Observing the Planets
The close approach of Mars in August 2003 fired up the public's interest in the Red Planet. And some amateur astronomers were also turned on to our Solar System, which is often referred to as the "shallow sky". Of course, there are many who still feel that observing the planets is sort of like dancing with your sister - not unpleasant but not as interesting as all those faint galaxies waiting to be found in deep space.
With deep sky objects, there are so many faint fuzzies that the quest is to see as many different ones as possible, and we tend not to re-visit many of those we've already logged. But except for the most distant members of our Solar System, the planets are easy to spot and we look upon them again and again. Their unique appeal is that most are dynamic; it's not just a matter of picking out details, but also seeing what has changed. Back in 2003 the Mars encounter provided a learning experience about how much change takes place from night to night.
Altitude of the object in the sky is important - the higher the better. Everyone wanted to see Mars near its close approach on August 27, 2003, and all of us were excited to see that bright orange-colored beacon rising in the east. Except that in a telescope it was a quivering out-of-focus blob. If you did acquire an in-focus image, it quickly drifted out of focus. The frustrating thing was that you had to patiently wait for it to climb higher in the sky so as not to be looking through so much of the Earth's atmosphere. Earlier in the summer that meant waiting until the wee hours of the morning.
Experienced observers usually note that until a planet reaches an altitude of at least 25o to 30o up in the sky, it will appear unsteady in the telescope and that there will be some color fringing (dispersion) caused purely by the Earth's atmosphere. This atmospheric chromatic aberration is especially noticeable on Saturn, where one side of the rings will have a blue tinge and the opposite side a reddish hue. It's best to observe a planet near the time when it culminates - reaches its highest point in the sky. An outer planet at opposition (opposite the sun in our sky) is also about as near as it gets to Earth. Around the date of opposition it rises at sunset and sets at dawn, so it culminates at midnight. But contrary to what the public was led to believe by many media reports on Mars, the difference in a planet's apparent size through a telescope isn't very significant for about a month before and after opposition.
The naked-eye planets are bright and easy to see, so they don't need a lot of light gathering ability. A large telescope will indeed provide better resolution (the ability to distinguish fine detail), but high quality optics generally give a more pleasing, high-contrast view regardless of size. The real trick is to see all the low-contrast details that planets have to offer. Design is important too - the smaller the diameter of the central obstruction, the better the image tends to be. The sharpest images were in apochromatic refractors and Newtonians with superior quality mirrors, regardless of size. Biggest isn't always best.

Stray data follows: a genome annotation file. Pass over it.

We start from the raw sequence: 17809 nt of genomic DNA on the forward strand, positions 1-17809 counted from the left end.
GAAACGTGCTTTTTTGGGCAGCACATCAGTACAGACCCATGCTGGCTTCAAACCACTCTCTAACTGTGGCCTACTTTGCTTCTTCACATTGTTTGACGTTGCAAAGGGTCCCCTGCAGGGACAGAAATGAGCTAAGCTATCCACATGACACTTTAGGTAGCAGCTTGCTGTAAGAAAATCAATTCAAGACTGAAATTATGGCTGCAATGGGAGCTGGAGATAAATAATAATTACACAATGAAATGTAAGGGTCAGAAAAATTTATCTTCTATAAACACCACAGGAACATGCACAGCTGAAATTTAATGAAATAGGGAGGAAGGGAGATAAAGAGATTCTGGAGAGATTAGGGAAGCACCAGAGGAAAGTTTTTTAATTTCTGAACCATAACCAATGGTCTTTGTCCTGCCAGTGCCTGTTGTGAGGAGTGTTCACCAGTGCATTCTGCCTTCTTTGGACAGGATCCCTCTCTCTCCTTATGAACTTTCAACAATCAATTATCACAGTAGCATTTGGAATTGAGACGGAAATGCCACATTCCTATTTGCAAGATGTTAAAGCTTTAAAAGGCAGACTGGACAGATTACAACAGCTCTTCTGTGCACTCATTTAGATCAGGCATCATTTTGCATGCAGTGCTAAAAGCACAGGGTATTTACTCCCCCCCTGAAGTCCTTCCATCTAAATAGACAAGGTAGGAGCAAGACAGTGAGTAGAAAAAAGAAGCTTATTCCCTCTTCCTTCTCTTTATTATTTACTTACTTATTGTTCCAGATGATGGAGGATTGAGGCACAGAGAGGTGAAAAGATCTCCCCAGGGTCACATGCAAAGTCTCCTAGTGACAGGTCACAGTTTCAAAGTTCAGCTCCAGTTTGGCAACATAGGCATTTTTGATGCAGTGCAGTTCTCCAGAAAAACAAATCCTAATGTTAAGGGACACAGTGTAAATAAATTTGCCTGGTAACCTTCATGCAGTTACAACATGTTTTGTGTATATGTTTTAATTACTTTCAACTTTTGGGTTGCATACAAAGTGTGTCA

The use of filters depends largely on the planet being observed, the telescope, and the observer's preference. To my way of thinking, Mars is one of the few planets on which colored filters can make a positive contribution. The most popular ones that seem to have emerged in the 2003 Mars apparition are the #21 orange and #80A light blue. Orange provided a more naturally colored view than red filters, accentuated the darker details, and cut the glare on larger scopes. The light blue seemed to diminish the effects of Earth's atmosphere and made the polar cap stand out, while not dimming the planet too much on smaller telescopes. Generally filters have both internal and external threads so you can screw one filter into another ("stack" them) to produce a combination of effects. The one situation where I've found stacking useful is for diminishing the brightness of Venus, which stabilizes the image and sometimes allows a view of shading in its cloud deck.
A less conventional approach to filtering is to use a nebula filter. Yes, that's a nebula filter used on a planet. I heard about this on an Internet discussion group and subsequently tried each of my nebula filters on Mars with my 6-inch APO. A broadband "light pollution" filter didn't really enhance any features and gave an unnatural electric blue color. The OIII line filter colored the planet a deep red without improving the contrast of features. (Perhaps in a larger scope the greater light gathering would overcome the darkening effect of the filter.) But a UHC filter made the polar cap and dark features stand out better, while causing a milder reddening of the image. It'll be interesting to try these filters on other planets.